Goal of his foundation is to provide access to COVID-19 medical laboratory tests for first responders, as well as low-cost tests to the general public
Early in April, when many of the nation’s clinical laboratories were facing numerous challenges in their attempts to obtain adequate supplies for collecting, transporting, and testing for COVID-19, a Hollywood actor was funding his foundation and obtaining enough supplies for his foundation to offer access to COVID-19 testing to residents in his community of Malibu—as well as in other areas.
In many ways, local medical laboratories that offer COVID-19 tests are competing with actor/philanthropist Sean Penn’s Community Organized Relief Effort (CORE) foundation for the supplies they need to provide COVID-19 testing to the patients in their own communities. The non-profit organization says it is working with various healthcare providers to provide free coronavirus testing to first responders, and low-cost testing to the general public, in eleven cities and counties in California, Georgia, North Carolina, and Illinois.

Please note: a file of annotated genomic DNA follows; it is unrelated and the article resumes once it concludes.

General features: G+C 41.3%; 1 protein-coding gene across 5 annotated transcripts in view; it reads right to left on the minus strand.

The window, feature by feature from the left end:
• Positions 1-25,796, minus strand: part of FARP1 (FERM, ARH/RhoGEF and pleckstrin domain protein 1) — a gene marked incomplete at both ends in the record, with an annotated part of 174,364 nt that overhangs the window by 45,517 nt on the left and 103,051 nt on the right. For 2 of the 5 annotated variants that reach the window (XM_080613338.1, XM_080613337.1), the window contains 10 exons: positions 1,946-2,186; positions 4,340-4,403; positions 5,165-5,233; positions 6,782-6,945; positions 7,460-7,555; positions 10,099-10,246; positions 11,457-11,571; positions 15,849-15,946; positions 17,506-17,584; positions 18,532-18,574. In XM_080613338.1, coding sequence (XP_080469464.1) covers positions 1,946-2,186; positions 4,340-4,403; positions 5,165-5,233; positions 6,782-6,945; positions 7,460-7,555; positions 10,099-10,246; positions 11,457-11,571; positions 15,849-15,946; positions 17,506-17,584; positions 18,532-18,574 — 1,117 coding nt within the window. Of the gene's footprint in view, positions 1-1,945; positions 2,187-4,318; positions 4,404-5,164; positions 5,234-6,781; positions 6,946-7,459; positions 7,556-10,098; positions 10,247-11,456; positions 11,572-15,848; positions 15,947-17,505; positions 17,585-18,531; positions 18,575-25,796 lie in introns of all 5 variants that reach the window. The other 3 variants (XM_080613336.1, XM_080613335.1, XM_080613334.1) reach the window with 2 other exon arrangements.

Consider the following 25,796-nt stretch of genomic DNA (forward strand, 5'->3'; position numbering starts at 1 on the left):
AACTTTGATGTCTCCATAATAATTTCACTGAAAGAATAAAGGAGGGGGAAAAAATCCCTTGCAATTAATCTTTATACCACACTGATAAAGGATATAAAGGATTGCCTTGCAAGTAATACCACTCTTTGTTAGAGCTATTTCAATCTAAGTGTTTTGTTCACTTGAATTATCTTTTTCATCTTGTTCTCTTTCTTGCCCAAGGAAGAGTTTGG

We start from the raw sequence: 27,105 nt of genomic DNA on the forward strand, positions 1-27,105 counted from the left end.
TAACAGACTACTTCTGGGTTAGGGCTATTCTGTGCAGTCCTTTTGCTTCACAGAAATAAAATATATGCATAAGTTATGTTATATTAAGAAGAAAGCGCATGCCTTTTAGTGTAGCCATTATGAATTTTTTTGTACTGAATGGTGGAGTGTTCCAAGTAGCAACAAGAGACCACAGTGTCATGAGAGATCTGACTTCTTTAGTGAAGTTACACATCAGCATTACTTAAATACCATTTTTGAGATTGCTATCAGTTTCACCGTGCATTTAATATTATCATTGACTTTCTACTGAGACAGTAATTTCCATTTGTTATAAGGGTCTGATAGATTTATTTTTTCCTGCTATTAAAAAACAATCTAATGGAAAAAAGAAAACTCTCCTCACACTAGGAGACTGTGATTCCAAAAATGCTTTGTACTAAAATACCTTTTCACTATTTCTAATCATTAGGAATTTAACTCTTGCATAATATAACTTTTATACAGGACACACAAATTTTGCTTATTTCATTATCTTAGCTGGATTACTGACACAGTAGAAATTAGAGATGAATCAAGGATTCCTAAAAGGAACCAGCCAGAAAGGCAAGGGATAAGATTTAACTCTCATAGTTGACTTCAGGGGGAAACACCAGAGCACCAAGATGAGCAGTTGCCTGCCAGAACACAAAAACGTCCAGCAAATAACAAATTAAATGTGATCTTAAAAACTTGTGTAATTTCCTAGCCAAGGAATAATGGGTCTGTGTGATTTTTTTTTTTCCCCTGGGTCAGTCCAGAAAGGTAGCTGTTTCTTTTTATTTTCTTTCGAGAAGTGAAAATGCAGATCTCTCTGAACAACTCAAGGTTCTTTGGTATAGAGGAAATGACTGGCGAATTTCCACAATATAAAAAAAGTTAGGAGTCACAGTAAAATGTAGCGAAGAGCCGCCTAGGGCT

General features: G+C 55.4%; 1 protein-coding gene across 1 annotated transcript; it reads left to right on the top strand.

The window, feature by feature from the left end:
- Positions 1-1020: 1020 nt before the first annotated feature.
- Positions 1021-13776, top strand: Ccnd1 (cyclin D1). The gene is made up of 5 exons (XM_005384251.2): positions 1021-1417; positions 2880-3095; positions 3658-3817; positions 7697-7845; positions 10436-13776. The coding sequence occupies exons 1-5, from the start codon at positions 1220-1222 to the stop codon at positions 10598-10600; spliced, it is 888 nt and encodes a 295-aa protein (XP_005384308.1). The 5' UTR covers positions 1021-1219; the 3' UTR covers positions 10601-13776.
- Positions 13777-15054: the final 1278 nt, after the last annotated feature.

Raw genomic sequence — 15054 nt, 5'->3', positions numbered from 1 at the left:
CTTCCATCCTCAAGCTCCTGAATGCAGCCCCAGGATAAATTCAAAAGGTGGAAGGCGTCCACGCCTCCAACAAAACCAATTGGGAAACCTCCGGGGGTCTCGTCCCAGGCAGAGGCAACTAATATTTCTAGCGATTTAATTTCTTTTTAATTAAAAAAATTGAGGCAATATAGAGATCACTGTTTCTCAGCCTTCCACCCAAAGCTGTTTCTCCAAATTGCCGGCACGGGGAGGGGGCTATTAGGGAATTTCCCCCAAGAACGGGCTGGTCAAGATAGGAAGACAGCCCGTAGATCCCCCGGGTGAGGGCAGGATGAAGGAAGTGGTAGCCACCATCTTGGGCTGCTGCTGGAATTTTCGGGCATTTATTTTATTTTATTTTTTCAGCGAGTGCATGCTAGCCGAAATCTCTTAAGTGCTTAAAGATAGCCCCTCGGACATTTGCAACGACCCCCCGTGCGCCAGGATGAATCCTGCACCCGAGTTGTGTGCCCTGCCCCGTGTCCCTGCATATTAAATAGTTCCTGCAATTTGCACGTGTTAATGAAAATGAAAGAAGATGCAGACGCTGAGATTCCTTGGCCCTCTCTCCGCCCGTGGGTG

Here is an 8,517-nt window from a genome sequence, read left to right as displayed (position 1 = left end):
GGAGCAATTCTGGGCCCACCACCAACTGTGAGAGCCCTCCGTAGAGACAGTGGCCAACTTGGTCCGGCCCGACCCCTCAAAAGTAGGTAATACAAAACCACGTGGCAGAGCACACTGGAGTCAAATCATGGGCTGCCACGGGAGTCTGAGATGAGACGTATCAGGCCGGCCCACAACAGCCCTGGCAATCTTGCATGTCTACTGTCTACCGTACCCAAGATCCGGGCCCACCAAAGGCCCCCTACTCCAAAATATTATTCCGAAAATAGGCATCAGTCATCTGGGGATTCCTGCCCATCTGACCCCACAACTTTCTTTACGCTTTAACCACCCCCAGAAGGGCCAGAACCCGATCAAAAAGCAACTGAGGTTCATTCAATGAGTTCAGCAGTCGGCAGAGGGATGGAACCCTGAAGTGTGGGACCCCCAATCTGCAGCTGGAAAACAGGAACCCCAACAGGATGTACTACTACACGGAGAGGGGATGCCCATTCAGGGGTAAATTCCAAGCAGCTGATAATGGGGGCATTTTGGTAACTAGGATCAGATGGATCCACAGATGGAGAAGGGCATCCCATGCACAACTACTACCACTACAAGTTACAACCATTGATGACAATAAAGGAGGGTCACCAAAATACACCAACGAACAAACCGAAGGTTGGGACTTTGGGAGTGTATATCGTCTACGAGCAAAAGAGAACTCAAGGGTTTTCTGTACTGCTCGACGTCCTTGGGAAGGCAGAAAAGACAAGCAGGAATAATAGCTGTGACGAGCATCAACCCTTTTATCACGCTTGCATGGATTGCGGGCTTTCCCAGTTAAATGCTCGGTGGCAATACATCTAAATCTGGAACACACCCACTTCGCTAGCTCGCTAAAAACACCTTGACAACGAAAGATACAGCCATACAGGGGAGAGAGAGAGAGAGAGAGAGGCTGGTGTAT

In fact, the volume of COVID-19 testing CORE currently provides is large enough that The Hollywood Report published a story on June 3, titled, “How Sean Penn Made the Biggest COVID-19 Testing Site in U.S.” The article stated that, “In late May, Mayor Eric Garcetti announced the opening of a new COVID-19 testing site at Dodger Stadium in partnership with CORE, the Los Angeles Dodgers, Live Nation Entertainment, Red Rock Entertainment, and the Los Angeles Fire Department. Operated by CORE and LAFD, this site has capacity to test 6,000 residents a day free of charge––making it three times the size of any other location in L.A. County and said to be the largest testing site in the U.S.”
The Reporter did not make the distinction that the Dodger Stadium site is only collecting specimens. And, no news accounts of the CORE COVID-19 testing program names the clinical laboratories that CORE currently uses to perform the coronavirus tests for the specimens it collects.
CORE Partnered with Private Healthcare Provider Elevated Health
CORE first got underway in 2010 providing disaster relief following the catastrophic magnitude 7.0 earthquake in Haiti. It was known then as the Jenkins-Penn Haitian Relief Organization (J/P HRO). The foundation initiated its support of COVID-19 testing efforts in California in April, reported the Orange County Register (OCR). At that time, testing was much more limited than it is today and drive-thru testing in most areas in America was not available.